Best technique/equipment for caudals

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15+ Year Member
May 27, 2006
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In a recent post by Algosdoc, he mentioned his technique for caudals using a blunt needle. I am just starting out as an interventionalist, having done primarily TFESIs in fellowship. What techniques/equipment do folks recommend? Catheters yes/no? Which brand? arrow vs. epimed vs. other? Sharp vs. blunt needles? Any cool tricks to know? Besides prep the heck out the field? Curve or no-curve? Thanks team!

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15+ Year Member
May 30, 2005
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And what fellowship trained you without getting you sufficient numbers???

Use a 17G Tuohy with or without Portex catheter (20g)

Can you identify landmarks? Start lateral in Fluoro. Look at Fenton or similar first. I recommend a 27g 1 1/4 to raise a wheal, 25G 3.5 " spinal needle with bent tip (short arm) for deeper tissues and to anesthetize the ligament.

Pop in the 17G Tuohy using AP and lateral imaging. Inject contrast as soon as you cross through the ligament (use the fluoro to identify cephalad penetration in lateral view). Check AP view andmake sure contrast flows where you want the meds to go. Use cath as optional to approach the selected roots or just push in the meds.


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May 3, 2005
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Depends on the target. If the target is L5S1 disc then a simple 25ga 3.5 inch curved tip needle is an excellent method of medication administration....the needle is advanced in the midline starting inferior to the SC ligament (usually easily identified on lateral fluoroscopy). The needle is advanced at a 30 deg angle to the tangenial line at the level of the SC ligament and once the ligament is entered, the needle is advanced. With a curved tip, often the posterior cortex will be encountered prior to final advanced position, therefore the needle tip must be alternately rotated anterior and posterior during advancement. Typically the final position is at the level of S3. 10cc of solution will reach L5 without difficulty, however sometimes larger volumes are required to reach L4-5, and definitely larger volumes are needed to reach L3-4, thereby diluting the effectiveness of the steroid. So for L4-5 and above pathology, I typically use a styletted catheter system such as an epimed or arrow system or you can simply use a styletted catheter such as the portex in an epidural tray.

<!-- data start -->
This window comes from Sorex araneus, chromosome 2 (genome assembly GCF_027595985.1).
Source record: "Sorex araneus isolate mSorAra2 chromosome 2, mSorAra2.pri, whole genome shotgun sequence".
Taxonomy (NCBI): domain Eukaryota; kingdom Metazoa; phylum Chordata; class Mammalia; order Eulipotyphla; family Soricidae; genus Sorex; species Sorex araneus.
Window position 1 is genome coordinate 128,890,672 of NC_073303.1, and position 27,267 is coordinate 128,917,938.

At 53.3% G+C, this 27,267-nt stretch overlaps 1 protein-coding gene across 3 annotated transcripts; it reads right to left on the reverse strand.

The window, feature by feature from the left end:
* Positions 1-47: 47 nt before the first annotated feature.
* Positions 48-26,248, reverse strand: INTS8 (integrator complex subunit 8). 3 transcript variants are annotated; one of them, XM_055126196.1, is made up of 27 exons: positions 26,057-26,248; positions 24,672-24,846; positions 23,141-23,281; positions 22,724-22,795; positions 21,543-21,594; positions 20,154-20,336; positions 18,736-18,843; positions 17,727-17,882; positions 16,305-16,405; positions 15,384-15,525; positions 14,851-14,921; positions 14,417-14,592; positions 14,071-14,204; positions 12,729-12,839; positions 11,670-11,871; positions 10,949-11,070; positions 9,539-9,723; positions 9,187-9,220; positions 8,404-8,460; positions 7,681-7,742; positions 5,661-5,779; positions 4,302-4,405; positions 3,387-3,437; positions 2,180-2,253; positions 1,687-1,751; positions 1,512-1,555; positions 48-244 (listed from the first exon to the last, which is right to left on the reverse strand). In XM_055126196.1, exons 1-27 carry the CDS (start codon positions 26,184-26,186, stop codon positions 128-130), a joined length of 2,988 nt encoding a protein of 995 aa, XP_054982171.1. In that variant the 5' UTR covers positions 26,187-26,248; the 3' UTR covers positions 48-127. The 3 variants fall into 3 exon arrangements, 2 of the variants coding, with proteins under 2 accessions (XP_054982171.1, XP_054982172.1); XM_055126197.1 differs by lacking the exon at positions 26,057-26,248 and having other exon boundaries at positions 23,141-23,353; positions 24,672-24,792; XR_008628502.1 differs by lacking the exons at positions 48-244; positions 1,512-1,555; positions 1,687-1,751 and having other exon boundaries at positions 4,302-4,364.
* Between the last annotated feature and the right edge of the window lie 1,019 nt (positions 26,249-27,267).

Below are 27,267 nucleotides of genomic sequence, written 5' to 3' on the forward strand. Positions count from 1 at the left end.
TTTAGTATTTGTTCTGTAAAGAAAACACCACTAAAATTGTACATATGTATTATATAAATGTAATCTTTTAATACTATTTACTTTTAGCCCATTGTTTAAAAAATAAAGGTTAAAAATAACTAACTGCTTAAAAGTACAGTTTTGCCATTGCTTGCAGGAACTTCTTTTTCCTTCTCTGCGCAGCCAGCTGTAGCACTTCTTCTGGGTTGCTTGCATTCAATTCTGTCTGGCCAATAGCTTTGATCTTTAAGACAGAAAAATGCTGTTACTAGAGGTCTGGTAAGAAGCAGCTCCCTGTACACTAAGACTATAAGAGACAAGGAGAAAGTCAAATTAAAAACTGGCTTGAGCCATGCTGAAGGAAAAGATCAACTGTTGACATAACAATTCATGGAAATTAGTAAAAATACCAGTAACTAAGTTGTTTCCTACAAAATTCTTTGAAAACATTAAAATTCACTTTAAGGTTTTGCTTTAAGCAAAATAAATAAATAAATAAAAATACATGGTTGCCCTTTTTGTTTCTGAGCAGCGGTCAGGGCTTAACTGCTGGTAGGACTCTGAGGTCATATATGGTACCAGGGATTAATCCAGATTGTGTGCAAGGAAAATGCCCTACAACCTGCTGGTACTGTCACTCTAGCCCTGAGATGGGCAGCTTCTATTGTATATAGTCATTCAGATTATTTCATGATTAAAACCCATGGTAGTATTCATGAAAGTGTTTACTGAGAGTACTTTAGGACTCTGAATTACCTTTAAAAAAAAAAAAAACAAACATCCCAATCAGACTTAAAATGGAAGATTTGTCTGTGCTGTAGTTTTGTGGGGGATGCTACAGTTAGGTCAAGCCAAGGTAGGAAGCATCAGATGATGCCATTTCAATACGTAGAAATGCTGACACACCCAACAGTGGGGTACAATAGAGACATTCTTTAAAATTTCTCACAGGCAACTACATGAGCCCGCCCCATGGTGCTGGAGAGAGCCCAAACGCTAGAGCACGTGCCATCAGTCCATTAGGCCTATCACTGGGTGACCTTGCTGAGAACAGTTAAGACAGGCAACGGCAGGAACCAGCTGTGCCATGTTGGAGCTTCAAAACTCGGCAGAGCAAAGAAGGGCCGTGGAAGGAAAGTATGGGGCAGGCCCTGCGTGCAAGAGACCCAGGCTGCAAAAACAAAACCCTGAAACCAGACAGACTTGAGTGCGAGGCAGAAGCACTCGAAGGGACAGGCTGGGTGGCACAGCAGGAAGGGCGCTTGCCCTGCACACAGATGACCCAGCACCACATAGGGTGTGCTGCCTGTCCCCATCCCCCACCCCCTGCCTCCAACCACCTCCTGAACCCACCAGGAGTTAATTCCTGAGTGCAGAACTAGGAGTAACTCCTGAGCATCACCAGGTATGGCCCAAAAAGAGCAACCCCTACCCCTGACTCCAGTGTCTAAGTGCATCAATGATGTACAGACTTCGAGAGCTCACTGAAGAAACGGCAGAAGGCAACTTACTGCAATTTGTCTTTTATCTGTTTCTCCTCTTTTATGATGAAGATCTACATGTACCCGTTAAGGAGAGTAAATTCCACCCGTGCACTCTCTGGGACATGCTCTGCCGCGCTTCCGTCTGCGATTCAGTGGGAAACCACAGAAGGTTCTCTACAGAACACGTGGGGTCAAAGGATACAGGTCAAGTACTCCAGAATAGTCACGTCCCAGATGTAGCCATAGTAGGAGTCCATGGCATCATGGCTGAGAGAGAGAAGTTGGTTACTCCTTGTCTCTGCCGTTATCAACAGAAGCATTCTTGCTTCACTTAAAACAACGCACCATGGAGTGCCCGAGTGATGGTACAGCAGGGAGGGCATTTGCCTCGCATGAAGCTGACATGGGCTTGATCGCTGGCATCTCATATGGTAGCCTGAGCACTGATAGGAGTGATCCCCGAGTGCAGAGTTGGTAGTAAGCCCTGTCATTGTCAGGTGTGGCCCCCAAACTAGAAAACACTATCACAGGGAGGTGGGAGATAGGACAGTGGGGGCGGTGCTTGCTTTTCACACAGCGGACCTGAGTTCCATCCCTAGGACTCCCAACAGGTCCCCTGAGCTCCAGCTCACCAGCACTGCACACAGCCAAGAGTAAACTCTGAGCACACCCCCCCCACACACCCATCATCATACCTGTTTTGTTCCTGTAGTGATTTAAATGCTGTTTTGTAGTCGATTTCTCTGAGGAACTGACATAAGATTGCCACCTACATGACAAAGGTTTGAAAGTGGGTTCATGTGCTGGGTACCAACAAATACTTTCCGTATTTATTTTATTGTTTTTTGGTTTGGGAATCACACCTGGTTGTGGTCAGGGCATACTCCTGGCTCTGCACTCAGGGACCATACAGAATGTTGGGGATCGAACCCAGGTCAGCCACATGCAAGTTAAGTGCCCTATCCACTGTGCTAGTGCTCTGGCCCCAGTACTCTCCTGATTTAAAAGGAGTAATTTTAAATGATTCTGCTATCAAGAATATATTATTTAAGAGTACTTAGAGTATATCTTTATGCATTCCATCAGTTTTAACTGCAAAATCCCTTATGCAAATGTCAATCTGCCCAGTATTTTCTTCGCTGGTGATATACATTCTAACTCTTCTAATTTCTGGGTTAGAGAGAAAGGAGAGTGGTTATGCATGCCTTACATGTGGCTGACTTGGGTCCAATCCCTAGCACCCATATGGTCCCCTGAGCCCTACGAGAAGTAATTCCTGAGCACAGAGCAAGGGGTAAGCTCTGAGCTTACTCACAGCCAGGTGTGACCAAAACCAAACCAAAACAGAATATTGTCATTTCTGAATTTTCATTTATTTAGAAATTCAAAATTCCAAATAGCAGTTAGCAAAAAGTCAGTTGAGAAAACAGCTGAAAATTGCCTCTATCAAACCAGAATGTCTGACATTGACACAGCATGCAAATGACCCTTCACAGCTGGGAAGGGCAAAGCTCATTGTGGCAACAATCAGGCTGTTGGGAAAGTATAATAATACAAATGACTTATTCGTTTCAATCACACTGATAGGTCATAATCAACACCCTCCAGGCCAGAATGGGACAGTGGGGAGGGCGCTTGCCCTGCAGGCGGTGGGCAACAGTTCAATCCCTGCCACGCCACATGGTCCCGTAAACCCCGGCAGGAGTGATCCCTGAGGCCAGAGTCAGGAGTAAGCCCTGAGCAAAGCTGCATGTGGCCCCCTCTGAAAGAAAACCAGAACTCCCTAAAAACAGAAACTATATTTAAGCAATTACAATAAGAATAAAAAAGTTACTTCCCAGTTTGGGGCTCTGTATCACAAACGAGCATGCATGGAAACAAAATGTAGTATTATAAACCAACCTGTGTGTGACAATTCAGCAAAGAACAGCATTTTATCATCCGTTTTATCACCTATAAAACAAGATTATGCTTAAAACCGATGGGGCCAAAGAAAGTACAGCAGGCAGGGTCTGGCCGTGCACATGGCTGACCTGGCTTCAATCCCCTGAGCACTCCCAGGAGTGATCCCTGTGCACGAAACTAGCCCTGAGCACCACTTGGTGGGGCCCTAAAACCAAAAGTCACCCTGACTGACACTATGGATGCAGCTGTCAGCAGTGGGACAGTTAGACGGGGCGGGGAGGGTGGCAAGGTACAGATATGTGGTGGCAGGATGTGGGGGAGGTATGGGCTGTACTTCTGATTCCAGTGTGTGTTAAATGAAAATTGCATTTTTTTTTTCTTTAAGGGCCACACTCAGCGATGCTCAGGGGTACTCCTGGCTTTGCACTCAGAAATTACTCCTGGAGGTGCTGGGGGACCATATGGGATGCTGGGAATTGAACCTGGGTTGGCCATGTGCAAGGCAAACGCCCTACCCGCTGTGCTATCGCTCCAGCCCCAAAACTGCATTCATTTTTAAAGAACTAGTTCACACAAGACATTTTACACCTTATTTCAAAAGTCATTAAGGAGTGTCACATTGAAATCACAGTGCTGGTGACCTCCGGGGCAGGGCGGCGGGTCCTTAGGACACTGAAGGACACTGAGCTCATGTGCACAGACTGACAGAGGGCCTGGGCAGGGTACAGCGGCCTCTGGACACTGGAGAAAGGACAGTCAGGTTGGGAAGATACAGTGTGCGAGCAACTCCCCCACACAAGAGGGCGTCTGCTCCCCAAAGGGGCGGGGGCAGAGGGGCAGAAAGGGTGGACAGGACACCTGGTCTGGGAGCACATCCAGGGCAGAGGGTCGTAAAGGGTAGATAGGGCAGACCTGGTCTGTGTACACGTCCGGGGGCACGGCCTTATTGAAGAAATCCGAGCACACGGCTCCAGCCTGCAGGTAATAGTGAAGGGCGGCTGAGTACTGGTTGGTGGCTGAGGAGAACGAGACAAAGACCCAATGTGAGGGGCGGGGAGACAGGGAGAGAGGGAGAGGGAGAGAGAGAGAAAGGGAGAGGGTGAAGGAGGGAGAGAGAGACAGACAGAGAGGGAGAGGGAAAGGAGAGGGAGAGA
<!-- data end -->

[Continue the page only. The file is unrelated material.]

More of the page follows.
Of course my preferred technique uses a blunt needle advanced anterior epidural space midline to whatever level is needed but I would not recommend this as a generally used technique since there is a learning curve that is steep...